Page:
Sunday, July 13, 2014

The Portugal Flap

Stock markets took a breather this past week because of troublesome news from a Portuguese bank.  This is how it all begins.

American banks are healthy.  In fact, too healthy.  The slowdown in the US reflects the lack of risk taking in the financial sector.  Those who have an antipathy to capitalism welcome this lack of risk taking.  Most Americans, listening to the press and the current US government, believe that if you lose money, there must be something criminal lurking around -- especially if you are in the financial services industry.  Slow or non-existent economic growth is the price America is paying for nonsensical economic policies and a virulent anti-capitalist orientation of its government.

Europe is a different story, leading to a similar, if possibly worse, result.  Europe is trying to patch up a Eurozone that is an economic and fiscal disaster.  Instead of trying a free market solution, Europe is trying to jawbone it's way to prosperity by greatly expanding its indebtedness.  There is no good ending for Europe.  Sooner or later, Europe will default on its debts. 

Germany, once in reasonably good shape, has now underwritten almost the entire Eurozone.  Even Germany will be forced, eventually, into a default of some type.  No economy in the world has ever grown as fast as European debt has grown, so what hope is there for Europe.  None.  So Mario Draghi can drone on and on about how he is saving Europe, much as Neville Chamberlain returned from Munich in 1938 saying that he had saved world peace.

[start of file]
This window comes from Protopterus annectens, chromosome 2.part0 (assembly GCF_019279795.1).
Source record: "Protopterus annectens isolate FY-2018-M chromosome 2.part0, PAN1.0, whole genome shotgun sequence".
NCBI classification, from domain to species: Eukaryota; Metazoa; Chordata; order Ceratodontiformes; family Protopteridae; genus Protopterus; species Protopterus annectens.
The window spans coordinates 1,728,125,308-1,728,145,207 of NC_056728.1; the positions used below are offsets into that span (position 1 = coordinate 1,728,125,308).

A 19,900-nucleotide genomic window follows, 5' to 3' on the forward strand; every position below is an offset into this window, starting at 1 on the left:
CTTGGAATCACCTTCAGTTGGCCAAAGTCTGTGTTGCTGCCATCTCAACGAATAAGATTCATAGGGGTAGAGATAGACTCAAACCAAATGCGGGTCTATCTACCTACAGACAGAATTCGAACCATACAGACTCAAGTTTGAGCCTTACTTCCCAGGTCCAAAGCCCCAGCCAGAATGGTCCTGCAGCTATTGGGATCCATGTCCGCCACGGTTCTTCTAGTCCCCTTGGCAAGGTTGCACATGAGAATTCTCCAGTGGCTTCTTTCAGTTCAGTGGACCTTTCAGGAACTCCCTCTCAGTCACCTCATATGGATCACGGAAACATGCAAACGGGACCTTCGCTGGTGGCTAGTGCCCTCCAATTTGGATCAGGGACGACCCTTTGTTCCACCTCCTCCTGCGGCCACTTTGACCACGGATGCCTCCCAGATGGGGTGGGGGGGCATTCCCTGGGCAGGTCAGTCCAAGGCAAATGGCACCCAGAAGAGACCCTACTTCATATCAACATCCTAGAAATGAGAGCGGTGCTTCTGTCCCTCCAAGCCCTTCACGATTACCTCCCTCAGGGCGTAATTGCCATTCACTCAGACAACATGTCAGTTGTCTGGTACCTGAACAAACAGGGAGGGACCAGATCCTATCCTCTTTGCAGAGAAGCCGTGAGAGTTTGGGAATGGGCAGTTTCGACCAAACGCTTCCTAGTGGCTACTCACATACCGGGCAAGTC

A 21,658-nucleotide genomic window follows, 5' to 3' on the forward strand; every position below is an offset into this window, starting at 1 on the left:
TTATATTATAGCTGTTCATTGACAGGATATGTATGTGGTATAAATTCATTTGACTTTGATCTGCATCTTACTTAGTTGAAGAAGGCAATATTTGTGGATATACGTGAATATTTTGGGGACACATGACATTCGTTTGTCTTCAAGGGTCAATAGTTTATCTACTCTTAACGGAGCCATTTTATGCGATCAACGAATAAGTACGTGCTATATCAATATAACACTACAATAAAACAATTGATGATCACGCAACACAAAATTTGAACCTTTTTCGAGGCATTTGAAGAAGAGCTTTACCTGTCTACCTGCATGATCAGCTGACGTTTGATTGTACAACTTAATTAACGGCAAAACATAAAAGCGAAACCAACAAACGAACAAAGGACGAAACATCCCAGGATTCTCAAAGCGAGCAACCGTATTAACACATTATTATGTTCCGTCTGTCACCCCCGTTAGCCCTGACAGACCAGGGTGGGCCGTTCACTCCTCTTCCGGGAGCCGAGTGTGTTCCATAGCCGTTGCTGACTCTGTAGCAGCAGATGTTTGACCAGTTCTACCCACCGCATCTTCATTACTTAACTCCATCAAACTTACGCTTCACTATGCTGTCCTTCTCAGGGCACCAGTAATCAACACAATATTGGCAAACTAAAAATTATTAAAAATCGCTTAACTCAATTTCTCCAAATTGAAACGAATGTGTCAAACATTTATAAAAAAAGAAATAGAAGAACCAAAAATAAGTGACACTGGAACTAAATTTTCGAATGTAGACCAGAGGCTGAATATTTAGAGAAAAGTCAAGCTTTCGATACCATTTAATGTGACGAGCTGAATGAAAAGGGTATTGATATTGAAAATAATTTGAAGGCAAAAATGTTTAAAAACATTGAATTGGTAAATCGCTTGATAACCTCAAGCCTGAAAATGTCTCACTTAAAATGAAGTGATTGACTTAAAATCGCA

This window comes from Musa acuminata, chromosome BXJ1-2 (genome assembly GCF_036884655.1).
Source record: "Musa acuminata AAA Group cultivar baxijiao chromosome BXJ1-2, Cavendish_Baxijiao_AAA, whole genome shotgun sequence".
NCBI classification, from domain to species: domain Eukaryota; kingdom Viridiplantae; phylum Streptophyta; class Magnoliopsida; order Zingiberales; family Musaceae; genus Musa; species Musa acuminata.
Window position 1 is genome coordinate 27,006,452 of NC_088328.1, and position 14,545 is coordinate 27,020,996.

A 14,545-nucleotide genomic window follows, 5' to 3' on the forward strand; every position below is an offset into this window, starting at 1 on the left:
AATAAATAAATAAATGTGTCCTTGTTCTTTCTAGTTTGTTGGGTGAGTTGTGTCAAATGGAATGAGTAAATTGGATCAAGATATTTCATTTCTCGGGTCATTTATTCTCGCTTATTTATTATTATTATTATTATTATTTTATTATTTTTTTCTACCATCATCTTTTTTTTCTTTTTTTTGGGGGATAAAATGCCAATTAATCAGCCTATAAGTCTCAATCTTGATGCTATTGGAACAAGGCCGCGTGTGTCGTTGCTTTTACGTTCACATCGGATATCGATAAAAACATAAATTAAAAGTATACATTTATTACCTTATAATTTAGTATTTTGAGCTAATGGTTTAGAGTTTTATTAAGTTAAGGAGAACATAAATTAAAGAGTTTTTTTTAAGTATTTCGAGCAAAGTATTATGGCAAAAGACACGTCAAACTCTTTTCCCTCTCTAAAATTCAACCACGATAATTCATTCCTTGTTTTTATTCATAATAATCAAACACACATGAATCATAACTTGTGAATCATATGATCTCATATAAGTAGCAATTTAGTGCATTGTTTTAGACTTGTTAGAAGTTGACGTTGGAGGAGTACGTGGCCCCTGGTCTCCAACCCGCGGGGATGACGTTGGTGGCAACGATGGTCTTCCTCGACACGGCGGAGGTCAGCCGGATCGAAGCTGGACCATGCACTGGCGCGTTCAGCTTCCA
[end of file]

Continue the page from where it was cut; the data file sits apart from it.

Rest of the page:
Bad economic policies usually result from ignorance, but it is hard to make that argument in the modern world.  We know enough to avoid the economic stagnation that plagues the western world.  But, politicians have agendas.  Trying to solve every problem, real or imagined, leads to government without limit.  When news media discuss the economy of the US or Europe, invariably they discuss the views of politicians or economists who have established themselves as opponents of free markets.

It's not about economics anymore, it's about politics -- who gets what.  Inevitably, the average citizen loses out.  Free markets are the only real hope for the average citizen, but the politicians and the rich and powerful don't need free markets, when they can direct taxpayer money to themselves without producing much of anything.

Europe and the US won't have economic growth until free markets are restored.  That seems to be a long way off.

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